10 Tips for Treating Stains on a Suit Jacket

10 Tips for Treating Stains on a Suit Jacket

No matter how hard you try to prevent it, your suit jacket will eventually become stained. Maybe it's from your morning coffee, or perhaps it's from mid-day lunch. Regardless, stains are inevitable. And when a stain develops on your suit jacket, it can greatly affect your overall appearance. So, what's the best way to treat stains on a suit jacket?


#1) Check the Care Label

Before attempting to remove or treat any stains on your suit jacket, you should first check the care label. Being that different suits are made with different fabrics and techniques, recommended cleaning methods will vary. You can find out the ideal cleaning method for your suit jacket, however, by checking the care label. Typically found inside the neck collar, this label reveals the manufacturer's recommendations on how to clean and care for the jacket.

#2) Blot with Water

Unless otherwise stated on the care label, you should first treat the stain by blotting it with water. There are dozens of different stain-removing products, some of which are more effective than water. However, water is generally safe and won't cause discoloration or other damage to your jacket. Therefore, you should first attempt to clean the stain by blotting it with a clean washcloth or paper towel and water. If the stain is new and hasn't "set in" yet, this method may suffice.


#3) Use Light Pressure

When attempting to remove stains from your suit jacket, try to use as little pressure as possible. Some people assume that applying more pressure will remove the stain more easily. In reality, though, this actually makes the problem worse by causing the stain to set in. Instead of scrubbing the stain, lightly blot it. The general idea is to remove the stain by blotting it up instead of scrubbing it. The harder you scrub, the more set in the stain will become. So, apply light pressure to prevent this from happening.

#4) Keep Away from Heat

Pressure isn't the only thing that causes stains to set in; heat does as well. When stains are exposed to heat -- fireplaces, warm air, etc. -- it causes them to set in. The ingredient or compound responsible for the stain bleeds into the fabric, making it more difficult to remove. Because of this, you should keep your stained jacket away from any and all heat sources until it's properly cleaned. 


#5) Test Stain-Removing Products in Discreet Area

Unfortunately, water alone won't always do the trick. Depending on what specifically caused the stain on your suit jacket, you may have to use a stronger cleaning agent, such as a chemical-based stain-removing product. There are dozens of different stain-removing products available on the market, many of which are highly effective. With that said, some of these products can actually cause additional stains, which is why it's a good idea to test them in a discreet area of your jacket. If your suit jacket currently has a big stain on the front, for instance, test the stain-removing product on the interior before using it on the front. Assuming it doesn't cause any discoloration, you can then proceed to use it on the actual stain.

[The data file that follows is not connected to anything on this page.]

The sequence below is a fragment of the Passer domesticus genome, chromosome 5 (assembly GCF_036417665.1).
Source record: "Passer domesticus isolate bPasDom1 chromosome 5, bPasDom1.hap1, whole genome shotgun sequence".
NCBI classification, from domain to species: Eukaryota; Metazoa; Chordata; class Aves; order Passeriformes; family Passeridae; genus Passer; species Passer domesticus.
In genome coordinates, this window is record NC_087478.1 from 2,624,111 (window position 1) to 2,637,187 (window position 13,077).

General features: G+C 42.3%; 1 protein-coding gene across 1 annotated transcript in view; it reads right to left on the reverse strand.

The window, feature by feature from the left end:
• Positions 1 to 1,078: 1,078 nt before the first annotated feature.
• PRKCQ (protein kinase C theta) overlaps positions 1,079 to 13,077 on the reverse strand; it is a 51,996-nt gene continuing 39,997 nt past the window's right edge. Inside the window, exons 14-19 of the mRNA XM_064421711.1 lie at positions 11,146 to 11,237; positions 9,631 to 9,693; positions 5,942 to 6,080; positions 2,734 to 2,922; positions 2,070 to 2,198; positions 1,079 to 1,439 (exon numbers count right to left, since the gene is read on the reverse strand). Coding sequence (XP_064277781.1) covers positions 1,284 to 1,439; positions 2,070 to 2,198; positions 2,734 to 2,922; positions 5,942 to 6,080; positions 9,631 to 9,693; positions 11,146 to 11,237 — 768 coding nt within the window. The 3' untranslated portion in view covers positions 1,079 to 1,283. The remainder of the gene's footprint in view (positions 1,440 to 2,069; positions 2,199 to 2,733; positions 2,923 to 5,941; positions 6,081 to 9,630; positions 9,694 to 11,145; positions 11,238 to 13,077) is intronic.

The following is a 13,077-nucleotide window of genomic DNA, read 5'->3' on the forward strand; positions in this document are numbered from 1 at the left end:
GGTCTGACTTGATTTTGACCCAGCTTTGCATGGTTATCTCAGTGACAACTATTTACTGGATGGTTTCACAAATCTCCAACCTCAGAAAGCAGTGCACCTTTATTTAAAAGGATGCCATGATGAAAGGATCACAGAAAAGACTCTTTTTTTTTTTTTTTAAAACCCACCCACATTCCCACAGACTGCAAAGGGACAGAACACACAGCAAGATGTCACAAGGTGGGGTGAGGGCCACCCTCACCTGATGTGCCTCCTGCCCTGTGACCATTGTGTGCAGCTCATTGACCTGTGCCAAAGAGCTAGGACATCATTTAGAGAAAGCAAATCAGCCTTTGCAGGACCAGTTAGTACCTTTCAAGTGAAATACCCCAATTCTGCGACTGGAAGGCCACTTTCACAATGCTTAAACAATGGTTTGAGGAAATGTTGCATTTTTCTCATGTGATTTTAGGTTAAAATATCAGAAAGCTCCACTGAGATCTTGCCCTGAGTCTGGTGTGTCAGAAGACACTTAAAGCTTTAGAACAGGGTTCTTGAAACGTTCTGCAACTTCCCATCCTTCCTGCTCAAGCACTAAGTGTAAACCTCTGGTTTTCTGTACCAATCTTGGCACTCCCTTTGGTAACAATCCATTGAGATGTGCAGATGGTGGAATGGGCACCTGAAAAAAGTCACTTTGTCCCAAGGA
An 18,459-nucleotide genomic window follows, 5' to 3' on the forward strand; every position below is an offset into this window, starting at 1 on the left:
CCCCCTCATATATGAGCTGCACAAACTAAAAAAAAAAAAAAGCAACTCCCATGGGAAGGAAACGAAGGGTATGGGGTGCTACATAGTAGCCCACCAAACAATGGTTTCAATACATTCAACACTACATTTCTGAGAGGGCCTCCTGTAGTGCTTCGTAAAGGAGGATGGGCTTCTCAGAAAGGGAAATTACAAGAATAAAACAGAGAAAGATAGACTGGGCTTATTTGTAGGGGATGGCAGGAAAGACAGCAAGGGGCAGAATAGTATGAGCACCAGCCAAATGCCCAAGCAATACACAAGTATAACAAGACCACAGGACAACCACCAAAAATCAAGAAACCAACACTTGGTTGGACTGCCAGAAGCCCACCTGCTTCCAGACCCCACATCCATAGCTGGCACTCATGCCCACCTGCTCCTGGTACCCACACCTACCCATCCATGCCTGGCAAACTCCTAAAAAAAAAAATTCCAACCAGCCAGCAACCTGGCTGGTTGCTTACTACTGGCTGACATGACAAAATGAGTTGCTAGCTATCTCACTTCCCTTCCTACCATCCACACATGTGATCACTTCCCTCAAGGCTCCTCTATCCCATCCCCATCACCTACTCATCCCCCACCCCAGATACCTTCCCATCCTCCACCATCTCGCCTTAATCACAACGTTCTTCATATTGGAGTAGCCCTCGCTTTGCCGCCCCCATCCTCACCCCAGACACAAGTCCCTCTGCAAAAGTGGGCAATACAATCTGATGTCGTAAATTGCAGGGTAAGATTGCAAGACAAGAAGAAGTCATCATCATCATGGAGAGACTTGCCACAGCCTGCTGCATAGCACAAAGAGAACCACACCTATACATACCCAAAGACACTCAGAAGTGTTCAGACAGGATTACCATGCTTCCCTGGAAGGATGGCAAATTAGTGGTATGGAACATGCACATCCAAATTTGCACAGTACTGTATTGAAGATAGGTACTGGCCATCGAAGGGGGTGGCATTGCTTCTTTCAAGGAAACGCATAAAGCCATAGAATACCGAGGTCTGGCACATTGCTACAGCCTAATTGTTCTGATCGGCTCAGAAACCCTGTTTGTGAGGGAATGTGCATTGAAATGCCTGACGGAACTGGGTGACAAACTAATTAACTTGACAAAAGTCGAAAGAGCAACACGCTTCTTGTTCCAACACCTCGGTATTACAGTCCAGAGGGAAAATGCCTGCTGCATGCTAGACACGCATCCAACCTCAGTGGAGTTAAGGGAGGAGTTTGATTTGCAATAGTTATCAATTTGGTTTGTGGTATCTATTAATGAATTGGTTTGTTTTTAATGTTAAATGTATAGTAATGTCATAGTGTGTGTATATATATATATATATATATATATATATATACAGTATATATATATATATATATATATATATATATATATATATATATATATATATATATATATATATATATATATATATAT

Don't Use Hot Water on Wool Suits

#6) Don't Use Hot Water on Wool Suit Jackets

Wool suit jackets are often preferred over cotton and linen during the winter. As you may already know, wool is thicker, heavier and warmer than other common fabrics in which suit jackets are made. Because of this, many guys choose wool suit jackets during the otherwise cold winter months. But if your wool jacket develops a stain, you shouldn't attempt to clean it with hot water. Wool is perhaps the least tolerant to heat. Exposure to hot water can cause severe damage to a wool jacket. Furthermore, most experts will agree that cold water is just as effective at cleaning stains as hot water.

#7) Vinegar or Lemon Juice

You really can't go wrong when using vinegar or lemon juice to remove stains on a suit jacket. Because of their acidic properties, these substances are highly effective at removing most stains. As an added benefit, the acidic properties of vinegar and lemon juice will kill germs while leaving your jacket nice and clean afterward. Just remember to choose distilled white vinegar and not vinegar with the "mother" in it. If the vinegar isn't distilled, the mother -- bacterial colonies -- may further stain your suit jacket. And when using either vinegar or lemon juice, follow the mantra "less is more." Using too much vinegar or lemon juice could damage the delicate fabric of which your jacket is made.

#8) Clean Promptly

The golden rule of cleaning stains is to act fast. The longer you wait, the more difficult it will be to remove. You won't always have the option of taking off your jacket and cleaning it immediately after you discover a stain. Nonetheless, you should try to clean it as soon as possible. Regardless of which cleaning you method you prefer, time is of the essence.

Dry clean

#9) Dry-Cleaning

When in doubt, you can always take your suit jacket to the dry cleaners. Dry-cleaning is generally a safe and effective way to remove stains. Although its name would suggest otherwise, dry-cleaning isn't completely drive. It involves the use of powerful cleaning chemicals to remove stains. It's only called "dry-cleaning" because it doesn't involve water. Instead, it involves the use of chemicals. Assuming it's specified as an appropriate cleaning method on your jacket's care label, dry-cleaning can help remove stubborn stains from your jacket.

#10) Avoid Stains

The best way for treating stains on a suit jacket is to avoid them in the first. I know this is easier said than done, but use caution when wearing your suit jacket to avoid spilling liquids or other stain-causing compounds on it. And when a stain does occur, refer to the 10 tips listed here to remove it.